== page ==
Gender Parity Gets Men More Money, Family Time, and Sex

More gender parity in the workplace means more economic gain for everyone, ample time for men to be fathers, and it turns women on in the bedroom.

A rising tide of women floats all men's boats, says Facebook COO Sheryl Sandberg. More gender parity in the workplace means more economic gain for everyone, ample time for men to be fathers, and it turns women on in the bedroom.


Along with Adam Grant, professor at the Wharton School of business at the University of Pennsylvania, Sandberg is writing a four-part series on gender equality for The New York Times. In the latest installment, she appeals to men's self-interest, debunking the fear that men lose out when more women succeed.

Having more women in upper levels of management has historically meant more innovation and greater share value, as an analysis demonstrates of 1,500 Standard & Poor’s companies over 15 years. And when companies succeed, everyone who works for them succeeds. Equality is not a zero-sum game, says Sandberg.

When Jane Diplock recently sat down with Big Think — Diplock is the former chair of the New Zealand SEC — she discussed the correlation between profitability and having an equal number of men and women on corporate boards:

"[If] we actually had full female participation [in Australia's economy], we would improve the country’s performance by 12 percent, the productivity of the country. Now suddenly, that gets even the most, let me say, misogynist person interested. ... It’s this productivity argument that is moving some of the people to understand that it is their fiduciary duty to do that for the productivity of their enterprise and for the productivity of the nation."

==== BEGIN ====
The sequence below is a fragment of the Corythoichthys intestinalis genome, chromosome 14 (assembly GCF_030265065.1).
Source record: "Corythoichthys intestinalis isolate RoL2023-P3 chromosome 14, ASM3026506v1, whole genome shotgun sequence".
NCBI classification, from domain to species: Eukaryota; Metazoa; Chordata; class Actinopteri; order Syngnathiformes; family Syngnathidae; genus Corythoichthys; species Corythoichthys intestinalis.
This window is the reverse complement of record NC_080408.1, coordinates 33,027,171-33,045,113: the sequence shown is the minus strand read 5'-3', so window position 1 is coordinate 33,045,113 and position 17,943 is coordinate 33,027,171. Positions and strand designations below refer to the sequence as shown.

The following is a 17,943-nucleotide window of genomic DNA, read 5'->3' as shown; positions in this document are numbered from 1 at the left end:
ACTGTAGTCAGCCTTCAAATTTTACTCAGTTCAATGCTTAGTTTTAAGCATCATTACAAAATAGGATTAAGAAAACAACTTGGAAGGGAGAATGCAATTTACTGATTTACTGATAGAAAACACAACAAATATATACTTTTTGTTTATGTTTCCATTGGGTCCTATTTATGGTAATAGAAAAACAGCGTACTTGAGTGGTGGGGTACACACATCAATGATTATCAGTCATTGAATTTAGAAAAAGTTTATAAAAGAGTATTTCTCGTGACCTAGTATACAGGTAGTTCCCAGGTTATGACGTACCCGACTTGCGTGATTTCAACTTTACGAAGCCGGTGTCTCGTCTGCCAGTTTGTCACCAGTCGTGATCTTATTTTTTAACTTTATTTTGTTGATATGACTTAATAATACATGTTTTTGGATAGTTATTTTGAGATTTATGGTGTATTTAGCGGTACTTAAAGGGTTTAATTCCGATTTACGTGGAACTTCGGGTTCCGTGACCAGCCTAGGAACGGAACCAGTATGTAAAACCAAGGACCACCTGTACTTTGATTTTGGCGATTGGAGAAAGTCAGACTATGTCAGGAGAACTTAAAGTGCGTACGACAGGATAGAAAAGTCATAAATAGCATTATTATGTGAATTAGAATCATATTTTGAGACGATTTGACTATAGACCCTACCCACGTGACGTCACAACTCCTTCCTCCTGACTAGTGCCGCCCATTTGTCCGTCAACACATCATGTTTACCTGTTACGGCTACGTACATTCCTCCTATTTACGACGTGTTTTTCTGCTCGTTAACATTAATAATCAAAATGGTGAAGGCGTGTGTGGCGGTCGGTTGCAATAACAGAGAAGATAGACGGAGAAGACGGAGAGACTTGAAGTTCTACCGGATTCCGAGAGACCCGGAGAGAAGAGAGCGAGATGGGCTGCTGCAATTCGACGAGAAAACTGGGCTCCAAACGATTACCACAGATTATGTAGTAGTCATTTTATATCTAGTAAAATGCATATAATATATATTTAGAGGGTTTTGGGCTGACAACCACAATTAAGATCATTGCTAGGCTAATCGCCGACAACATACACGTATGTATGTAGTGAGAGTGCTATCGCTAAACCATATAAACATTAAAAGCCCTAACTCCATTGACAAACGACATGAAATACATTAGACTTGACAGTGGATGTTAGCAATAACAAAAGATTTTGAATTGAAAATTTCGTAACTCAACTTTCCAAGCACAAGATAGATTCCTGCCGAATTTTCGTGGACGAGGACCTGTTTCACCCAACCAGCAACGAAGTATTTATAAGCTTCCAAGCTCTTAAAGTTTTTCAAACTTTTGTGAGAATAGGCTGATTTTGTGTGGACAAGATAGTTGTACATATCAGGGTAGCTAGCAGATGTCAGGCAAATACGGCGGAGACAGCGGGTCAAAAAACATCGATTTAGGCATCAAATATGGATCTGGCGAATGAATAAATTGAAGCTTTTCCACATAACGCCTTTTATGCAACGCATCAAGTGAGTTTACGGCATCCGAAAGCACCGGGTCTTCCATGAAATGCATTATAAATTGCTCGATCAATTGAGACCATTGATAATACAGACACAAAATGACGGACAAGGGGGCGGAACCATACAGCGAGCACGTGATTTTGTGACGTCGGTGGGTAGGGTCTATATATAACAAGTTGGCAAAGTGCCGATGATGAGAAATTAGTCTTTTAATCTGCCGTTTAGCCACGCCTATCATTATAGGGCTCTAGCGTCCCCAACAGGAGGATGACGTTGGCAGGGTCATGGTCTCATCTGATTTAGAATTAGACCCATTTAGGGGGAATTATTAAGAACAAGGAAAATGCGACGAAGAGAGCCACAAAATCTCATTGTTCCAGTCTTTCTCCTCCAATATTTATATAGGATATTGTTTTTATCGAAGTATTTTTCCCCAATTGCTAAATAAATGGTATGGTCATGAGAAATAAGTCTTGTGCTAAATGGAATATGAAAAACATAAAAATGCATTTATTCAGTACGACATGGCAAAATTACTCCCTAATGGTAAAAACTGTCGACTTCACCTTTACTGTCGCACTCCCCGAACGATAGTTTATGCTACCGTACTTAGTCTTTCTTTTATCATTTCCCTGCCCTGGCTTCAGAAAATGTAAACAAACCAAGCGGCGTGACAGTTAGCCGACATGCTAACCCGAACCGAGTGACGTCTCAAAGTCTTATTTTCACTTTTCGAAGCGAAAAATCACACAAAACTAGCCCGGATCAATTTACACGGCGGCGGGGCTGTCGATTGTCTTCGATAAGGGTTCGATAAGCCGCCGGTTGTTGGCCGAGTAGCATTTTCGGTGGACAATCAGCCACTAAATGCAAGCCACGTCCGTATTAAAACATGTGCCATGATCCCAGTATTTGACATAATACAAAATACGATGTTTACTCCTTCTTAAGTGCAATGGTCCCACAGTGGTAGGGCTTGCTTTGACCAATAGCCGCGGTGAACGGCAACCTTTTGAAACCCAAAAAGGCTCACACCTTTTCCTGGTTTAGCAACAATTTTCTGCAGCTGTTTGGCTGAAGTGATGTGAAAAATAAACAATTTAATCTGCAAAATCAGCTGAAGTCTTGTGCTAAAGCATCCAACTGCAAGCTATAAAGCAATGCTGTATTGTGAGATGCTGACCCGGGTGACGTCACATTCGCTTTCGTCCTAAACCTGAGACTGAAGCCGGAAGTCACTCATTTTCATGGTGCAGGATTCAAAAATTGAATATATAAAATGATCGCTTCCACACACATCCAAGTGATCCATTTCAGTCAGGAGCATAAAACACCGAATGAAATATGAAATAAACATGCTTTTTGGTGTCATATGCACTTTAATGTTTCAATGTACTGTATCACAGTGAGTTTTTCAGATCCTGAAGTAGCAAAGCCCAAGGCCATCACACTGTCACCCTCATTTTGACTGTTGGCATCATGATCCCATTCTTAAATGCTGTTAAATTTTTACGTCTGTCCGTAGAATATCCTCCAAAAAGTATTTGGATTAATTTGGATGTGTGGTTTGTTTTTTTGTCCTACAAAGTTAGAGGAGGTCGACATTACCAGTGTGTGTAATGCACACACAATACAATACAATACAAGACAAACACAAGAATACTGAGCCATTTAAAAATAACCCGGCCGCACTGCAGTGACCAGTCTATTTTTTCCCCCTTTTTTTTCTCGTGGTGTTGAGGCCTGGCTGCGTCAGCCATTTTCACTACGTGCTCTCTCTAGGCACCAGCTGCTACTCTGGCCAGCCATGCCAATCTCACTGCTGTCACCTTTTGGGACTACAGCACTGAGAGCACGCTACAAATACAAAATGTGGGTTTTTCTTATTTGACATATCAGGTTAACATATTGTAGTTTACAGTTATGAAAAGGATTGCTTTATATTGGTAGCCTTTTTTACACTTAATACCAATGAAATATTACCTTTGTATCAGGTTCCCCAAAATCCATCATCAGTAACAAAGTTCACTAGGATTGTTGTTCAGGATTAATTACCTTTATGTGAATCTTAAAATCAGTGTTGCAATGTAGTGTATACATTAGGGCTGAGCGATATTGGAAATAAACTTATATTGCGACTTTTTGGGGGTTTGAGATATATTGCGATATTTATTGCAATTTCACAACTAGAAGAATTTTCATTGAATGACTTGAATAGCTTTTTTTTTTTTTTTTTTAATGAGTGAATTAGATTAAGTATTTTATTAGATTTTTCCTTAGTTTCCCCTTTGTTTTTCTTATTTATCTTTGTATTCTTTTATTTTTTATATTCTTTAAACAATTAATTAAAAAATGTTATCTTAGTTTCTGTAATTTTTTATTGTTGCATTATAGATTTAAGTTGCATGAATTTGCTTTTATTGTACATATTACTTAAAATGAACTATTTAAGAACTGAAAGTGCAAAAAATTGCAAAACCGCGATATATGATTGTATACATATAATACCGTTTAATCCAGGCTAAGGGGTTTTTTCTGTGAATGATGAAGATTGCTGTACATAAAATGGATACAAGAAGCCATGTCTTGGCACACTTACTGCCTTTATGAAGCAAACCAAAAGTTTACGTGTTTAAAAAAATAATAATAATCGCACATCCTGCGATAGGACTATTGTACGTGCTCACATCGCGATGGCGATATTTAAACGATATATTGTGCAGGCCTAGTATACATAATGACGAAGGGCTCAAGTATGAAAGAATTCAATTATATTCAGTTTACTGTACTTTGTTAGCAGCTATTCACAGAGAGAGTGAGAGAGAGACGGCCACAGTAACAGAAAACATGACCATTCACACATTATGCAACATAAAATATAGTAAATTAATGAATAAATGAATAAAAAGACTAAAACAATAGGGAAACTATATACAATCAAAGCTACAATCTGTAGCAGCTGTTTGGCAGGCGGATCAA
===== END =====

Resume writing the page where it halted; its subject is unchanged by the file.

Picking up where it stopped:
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Alan Watts.
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The All-Terrain Hex-Limbed Extra-Terrestrial Explorer (ATHLETE), a prototype heavy-lift utility vehicle to support future human exploration of extraterrestrial surfaces, at right, is parked beside the Habitat Demonstration Unit - Pressurized Excursion Module (HDU-PEM), at left, a concept off-Earth living and work quarters for astronauts stationed on asteroids, the moon or Mars, 15 September 2010. Photo by: ROBYN BECK/AFP/Getty Images
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If you were transported to the Moon this very instant, you would surely and rapidly die. That's because there's no atmosphere, the surface temperature varies from a roasting 130 degrees Celsius (266 F) to a bone-chilling minus 170 C (minus 274 F). If the lack of air or horrific heat or cold don't kill you then micrometeorite bombardment or solar radiation will. By all accounts, the Moon is not a hospitable place to be.

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